- Finally, it was only quietly reported that the Press Council recently upheld a complaint against our local daily for their ridiculous “article” in January about a supposedly-frail lady sleeping on chairs in a hospital.
Monday 10 September 2007 at 11:42 pm
This year’s APEC has brought news of so many deals, you could be forgiven for thinking the delegates tackled every big international issue under the sun … but of course, being jack of all trades usually means being master of none. And so it is that despite the rhetoric, the big-ticket announcement of the Sydney Declaration delivers no more than a bunch of hand-waving statements that are barely worth anything in seriously combating climate change.
The thing is, the Sydney Declaration actually is a decent achievement by APEC standards, which is why it overshadowed much more productive news like the deal between Australia and Indonesia to reduce wasteful burning of peat in Borneo.
The issue on which I was expecting to hear some argument was whether APEC should admit more countries, with the moratorium on new members expiring this year. Alternatively, this year would have been a great opportunity to focus APEC a bit by restricting membership with a strict definition like “must have a Pacific coastline”. Instead, the matter seems to have been swept under the carpet, with the only word in the Leaders’ Statement being a new moratorium that’ll run to 2010.
Meanwhile, the first of the long-touted trilateral dialogues between Australia, Japan, and the US was reportedly dominated by discussion of India, Michelle Bachelet of Chile gave an interesting speech, George Bush took a tiny positive step in handling North Korea, business groups adopted an anti-corruption pledge, and more good work was done in tackling the red tape that can stifle international trade.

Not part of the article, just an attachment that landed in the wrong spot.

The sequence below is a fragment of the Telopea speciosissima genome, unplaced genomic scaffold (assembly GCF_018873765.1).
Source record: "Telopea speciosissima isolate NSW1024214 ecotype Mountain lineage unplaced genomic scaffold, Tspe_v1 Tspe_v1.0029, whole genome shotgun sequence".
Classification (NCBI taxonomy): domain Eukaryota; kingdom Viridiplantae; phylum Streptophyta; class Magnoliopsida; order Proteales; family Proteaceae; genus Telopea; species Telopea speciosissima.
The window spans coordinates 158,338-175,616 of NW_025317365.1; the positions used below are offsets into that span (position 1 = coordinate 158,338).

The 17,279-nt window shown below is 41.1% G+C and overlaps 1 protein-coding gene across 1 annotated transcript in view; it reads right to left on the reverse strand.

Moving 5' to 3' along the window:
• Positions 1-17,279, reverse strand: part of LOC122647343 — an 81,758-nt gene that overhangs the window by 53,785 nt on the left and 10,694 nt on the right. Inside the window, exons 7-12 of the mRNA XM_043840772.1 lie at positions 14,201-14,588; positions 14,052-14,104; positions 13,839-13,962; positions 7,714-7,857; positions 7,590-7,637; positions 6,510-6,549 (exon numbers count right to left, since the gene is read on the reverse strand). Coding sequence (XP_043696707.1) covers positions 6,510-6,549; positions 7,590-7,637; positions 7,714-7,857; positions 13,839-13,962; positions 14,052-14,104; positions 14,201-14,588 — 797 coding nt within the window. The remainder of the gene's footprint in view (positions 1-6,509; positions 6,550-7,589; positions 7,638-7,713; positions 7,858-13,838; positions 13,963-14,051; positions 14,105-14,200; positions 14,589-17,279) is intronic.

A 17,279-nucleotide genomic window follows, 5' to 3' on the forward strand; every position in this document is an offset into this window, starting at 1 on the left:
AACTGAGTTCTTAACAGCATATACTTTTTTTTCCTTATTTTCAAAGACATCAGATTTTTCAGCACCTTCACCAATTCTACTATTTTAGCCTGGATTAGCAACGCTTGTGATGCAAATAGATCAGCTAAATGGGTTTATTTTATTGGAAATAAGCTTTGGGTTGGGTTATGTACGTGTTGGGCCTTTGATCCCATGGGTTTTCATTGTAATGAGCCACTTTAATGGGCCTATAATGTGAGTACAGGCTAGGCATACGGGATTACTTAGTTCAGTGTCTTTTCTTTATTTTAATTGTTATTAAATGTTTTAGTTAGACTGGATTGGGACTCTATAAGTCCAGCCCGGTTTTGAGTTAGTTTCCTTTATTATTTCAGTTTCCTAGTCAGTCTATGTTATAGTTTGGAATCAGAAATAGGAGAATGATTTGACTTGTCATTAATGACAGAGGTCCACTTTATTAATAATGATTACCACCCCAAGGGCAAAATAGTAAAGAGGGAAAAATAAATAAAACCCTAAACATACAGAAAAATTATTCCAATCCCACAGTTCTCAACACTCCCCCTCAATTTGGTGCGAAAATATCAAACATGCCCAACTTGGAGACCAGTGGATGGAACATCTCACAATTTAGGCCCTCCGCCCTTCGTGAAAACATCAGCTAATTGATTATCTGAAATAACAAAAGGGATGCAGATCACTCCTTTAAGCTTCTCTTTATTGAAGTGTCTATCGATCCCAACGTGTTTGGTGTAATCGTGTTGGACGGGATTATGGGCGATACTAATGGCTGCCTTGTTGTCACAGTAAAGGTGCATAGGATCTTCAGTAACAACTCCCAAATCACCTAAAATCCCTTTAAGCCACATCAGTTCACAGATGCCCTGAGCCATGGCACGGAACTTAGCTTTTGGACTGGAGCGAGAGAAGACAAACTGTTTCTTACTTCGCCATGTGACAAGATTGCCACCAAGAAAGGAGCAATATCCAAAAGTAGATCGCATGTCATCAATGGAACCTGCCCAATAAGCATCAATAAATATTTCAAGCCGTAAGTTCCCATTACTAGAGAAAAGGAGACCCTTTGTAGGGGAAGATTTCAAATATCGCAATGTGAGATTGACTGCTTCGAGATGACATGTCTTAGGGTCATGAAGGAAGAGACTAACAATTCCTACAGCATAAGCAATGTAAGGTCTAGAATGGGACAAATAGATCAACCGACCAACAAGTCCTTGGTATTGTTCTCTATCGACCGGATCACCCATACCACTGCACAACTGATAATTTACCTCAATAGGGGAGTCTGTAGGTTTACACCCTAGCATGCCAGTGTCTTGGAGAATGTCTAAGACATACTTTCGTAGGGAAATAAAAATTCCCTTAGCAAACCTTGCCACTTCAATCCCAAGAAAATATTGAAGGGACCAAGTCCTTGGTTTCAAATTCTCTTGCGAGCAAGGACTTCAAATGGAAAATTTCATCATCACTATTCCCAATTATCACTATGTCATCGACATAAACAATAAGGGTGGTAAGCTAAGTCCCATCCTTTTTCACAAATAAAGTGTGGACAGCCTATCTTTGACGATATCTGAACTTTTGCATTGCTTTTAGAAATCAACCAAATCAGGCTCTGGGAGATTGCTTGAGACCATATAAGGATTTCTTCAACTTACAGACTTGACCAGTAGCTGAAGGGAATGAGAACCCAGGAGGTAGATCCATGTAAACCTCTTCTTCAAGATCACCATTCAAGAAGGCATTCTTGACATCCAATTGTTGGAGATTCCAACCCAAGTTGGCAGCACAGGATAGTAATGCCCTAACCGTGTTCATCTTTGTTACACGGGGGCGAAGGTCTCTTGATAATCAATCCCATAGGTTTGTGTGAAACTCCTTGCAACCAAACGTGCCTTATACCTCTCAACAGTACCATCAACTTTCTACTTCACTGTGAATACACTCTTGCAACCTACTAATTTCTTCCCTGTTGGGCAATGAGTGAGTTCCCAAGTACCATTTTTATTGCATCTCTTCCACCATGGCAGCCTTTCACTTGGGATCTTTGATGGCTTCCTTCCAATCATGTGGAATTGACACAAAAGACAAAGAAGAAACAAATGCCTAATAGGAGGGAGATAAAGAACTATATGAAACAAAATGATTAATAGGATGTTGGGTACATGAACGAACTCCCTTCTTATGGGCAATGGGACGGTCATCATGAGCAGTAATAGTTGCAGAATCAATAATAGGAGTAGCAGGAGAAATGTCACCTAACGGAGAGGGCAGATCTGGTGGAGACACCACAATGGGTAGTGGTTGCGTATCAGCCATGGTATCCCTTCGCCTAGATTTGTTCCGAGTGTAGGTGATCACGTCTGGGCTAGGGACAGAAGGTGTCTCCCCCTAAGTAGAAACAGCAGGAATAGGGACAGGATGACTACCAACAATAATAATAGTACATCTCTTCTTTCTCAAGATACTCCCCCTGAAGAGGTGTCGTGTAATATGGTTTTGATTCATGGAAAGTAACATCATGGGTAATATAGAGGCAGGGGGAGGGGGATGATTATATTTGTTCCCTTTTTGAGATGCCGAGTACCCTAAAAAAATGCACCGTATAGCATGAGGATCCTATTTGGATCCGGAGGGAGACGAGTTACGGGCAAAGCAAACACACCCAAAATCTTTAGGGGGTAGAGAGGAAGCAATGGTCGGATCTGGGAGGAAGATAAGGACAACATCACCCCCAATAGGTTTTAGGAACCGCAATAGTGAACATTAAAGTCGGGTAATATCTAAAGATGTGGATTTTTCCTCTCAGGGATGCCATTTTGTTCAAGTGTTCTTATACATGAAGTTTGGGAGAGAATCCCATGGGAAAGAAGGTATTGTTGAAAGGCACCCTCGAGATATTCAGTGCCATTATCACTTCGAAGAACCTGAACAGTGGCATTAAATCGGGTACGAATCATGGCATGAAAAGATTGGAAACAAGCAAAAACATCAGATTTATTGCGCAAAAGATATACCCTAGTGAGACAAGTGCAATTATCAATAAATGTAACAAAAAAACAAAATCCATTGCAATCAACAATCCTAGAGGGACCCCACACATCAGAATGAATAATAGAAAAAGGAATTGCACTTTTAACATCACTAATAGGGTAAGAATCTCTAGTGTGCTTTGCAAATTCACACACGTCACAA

But there’s been little motion on the bigger and more important question: how will APEC evolve in future? The hope from the early 90s of an enormous free-trade area seems moribund now, and if it is instead to continue the (probably more important) work of lessening regulatory barriers, why are delegates being distracted with things like weak climate change proclamations?
Thursday 6 September 2007 at 11:41 pm
It’s really very annoying that reports about APEC in the local media are primarily focussing on John Howard, George Bush, and (to a lesser extent) Hu Jintao. Do our journalists need reminding that Sydney is also hosting the prime ministers of Japan and Canada, the presidents of South Korea and the Philippines, the chief executive of Hong Kong, and many more?
With the main leaders’ summit not happening until tomorrow, it’s too early for me to make any sweeping comments, nor will I not jump on board with critics of the cost (running any kind of conference is expensive!). And while the police panic about a few protesters is way over the top (WA police didn’t need to invent new crimes for Hu Jintao’s visit!), it’s also the case that APEC has the heaviest security requirements of just about any major international meeting.
But the meat in the sandwich, if you will, of APEC gatherings has always been the meetings held informally on the side. And so far they’ve been far from stellar: a treaty giving Australia access to American military technology, slightly more funding for APEC’s secretariat, a new security meeting between Australia and China, mutterings about missile defence, and rehashes of supposed commitments to the Doha negotiations.
Really, the most impressive announcement has been the arrest of the Chaser boys.